This story was co-published with Frontline PBS.

One of the eight members or associates of a violent California white supremacist group arrested on federal riot charges has pleaded guilty to assaulting protesters and others at a political rally in Huntington Beach, California, in 2017.

Tyler Laube, 22, pleaded guilty on Tuesday in U.S. District Court in central California to a single count of conspiracy to violate the federal riots act over his role in a March 25, 2017, attack on protesters and others, including a journalist, at a Make America Great Again rally in Huntington Beach.

Laube admitted to participating in the attack with other members of the Rise Above Movement, what prosecutors describe as a militant white supremacist group. In the plea agreement, Laube admitted that he had engaged in combat training with the group in the months before the 2017 rally in support of President Donald Trump.

In all, seven other accused members or associates of the group face federal riot charges, either over their roles in the August 2017 “Unite the Right” rally in Charlottesville, Virginia, or in other violent episodes in several California cities that year. The seven men have not entered pleas in their cases.

In the plea agreement, prosecutors pledge to recommend a reduction in Laube’s potential prison term, which could have been as many as five years. The plea agreement makes no mention of Laube cooperating with federal prosecutors in the cases against the other men, but it suggests that prosecutors would be satisfied with a sentence of not less than 21 months.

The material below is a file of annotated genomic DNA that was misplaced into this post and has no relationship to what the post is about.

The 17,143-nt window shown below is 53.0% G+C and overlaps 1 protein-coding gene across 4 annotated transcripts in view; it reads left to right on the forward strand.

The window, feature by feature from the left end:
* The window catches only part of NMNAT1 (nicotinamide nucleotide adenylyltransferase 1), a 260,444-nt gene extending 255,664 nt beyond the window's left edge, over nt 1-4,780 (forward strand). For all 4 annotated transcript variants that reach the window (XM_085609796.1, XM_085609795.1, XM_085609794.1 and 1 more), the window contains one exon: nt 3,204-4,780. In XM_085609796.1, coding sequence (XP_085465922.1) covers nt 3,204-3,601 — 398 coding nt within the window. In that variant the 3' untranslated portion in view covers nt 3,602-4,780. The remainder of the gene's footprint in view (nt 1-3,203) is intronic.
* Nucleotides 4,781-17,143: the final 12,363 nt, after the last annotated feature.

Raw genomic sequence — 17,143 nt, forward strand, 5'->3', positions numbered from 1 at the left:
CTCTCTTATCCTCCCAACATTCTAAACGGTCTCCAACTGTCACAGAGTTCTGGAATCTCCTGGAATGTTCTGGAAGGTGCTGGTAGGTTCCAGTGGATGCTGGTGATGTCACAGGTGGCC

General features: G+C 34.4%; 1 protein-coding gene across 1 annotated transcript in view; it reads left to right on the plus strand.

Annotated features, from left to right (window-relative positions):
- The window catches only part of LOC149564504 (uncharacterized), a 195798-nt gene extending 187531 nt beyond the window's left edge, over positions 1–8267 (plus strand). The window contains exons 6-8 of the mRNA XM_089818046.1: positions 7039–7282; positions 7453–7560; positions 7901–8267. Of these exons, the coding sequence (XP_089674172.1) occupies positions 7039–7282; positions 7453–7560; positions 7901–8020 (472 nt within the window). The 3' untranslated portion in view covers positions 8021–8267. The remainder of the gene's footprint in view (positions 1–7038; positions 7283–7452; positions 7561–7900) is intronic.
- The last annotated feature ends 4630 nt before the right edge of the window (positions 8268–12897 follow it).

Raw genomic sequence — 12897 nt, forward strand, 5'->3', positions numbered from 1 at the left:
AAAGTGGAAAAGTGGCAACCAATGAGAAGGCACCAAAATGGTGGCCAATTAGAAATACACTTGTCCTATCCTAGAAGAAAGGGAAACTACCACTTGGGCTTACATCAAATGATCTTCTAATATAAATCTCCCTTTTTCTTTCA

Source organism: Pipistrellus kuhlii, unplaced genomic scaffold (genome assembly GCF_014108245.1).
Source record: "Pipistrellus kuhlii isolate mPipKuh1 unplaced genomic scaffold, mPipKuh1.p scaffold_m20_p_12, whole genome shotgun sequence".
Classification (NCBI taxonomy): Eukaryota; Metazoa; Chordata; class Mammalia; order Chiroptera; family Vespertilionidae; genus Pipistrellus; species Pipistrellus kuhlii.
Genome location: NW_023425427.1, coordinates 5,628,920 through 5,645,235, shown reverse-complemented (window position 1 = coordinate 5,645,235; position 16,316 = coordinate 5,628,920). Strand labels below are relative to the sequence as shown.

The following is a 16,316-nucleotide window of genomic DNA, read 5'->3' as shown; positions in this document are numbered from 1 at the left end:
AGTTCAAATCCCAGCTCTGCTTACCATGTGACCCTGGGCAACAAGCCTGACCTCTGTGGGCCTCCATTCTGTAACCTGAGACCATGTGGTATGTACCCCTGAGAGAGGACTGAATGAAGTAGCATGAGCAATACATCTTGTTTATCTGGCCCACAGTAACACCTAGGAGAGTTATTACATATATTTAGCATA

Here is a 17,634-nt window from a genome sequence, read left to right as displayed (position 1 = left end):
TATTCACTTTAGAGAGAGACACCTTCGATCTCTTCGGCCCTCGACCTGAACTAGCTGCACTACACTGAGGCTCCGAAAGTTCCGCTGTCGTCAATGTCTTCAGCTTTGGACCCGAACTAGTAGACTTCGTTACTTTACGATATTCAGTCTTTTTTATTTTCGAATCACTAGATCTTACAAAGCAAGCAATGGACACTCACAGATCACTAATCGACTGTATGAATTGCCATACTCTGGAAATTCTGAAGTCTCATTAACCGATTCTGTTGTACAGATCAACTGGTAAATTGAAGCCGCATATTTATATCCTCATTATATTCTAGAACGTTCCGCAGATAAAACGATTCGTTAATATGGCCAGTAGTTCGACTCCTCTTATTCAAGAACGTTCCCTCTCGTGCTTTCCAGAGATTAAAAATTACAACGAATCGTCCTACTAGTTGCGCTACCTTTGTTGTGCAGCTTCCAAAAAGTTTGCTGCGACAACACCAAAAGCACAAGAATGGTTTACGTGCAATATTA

A sentencing date for Laube has been set for March 25, the second anniversary of the Huntington Beach rally.

“His role in the incident was minimal compared to the other people,” Jerome J. Haig, Laube’s attorney, said. “He was only involved in the Huntington Beach incident and not any of the subsequent incidents, and he wasn’t an organizer or leader on either.

“The bottom line here is that he was involved in the Huntington Beach incident and then he stopped,” Haig maintained. “As this case goes on further, I think more facts will come out about who did what in this case and this was not some big political agenda for Tyler. It was just a mistake he made, and he’s atoning for his mistake by admitting his responsibility for what he’s done.”

The action against the eight men this fall came after months of reporting by ProPublica and Frontline, which uncovered the group, its origins and makeup, and its role in multiple violent episodes throughout 2017.

ProPublica’s first article, “Racist, Violent, Unpunished: A White Hate Group’s Campaign of Menace,” raised questions about the law enforcement response to the group’s conduct. A Frontline film in August, “Documenting Hate: Charlottesville,” highlighted the group’s founder, Robert Rundo, as well as another member, Michael Miselis, who was working for a defense contractor and possessed a national security clearance. Rundo is in custody in California, and Miselis is being held in Virginia.

In announcing the indictments of four Rise Above Movement members or associates in early October, federal prosecutors cited the reporting done by the two news organizations.

Rahima Nasa contributed to this story.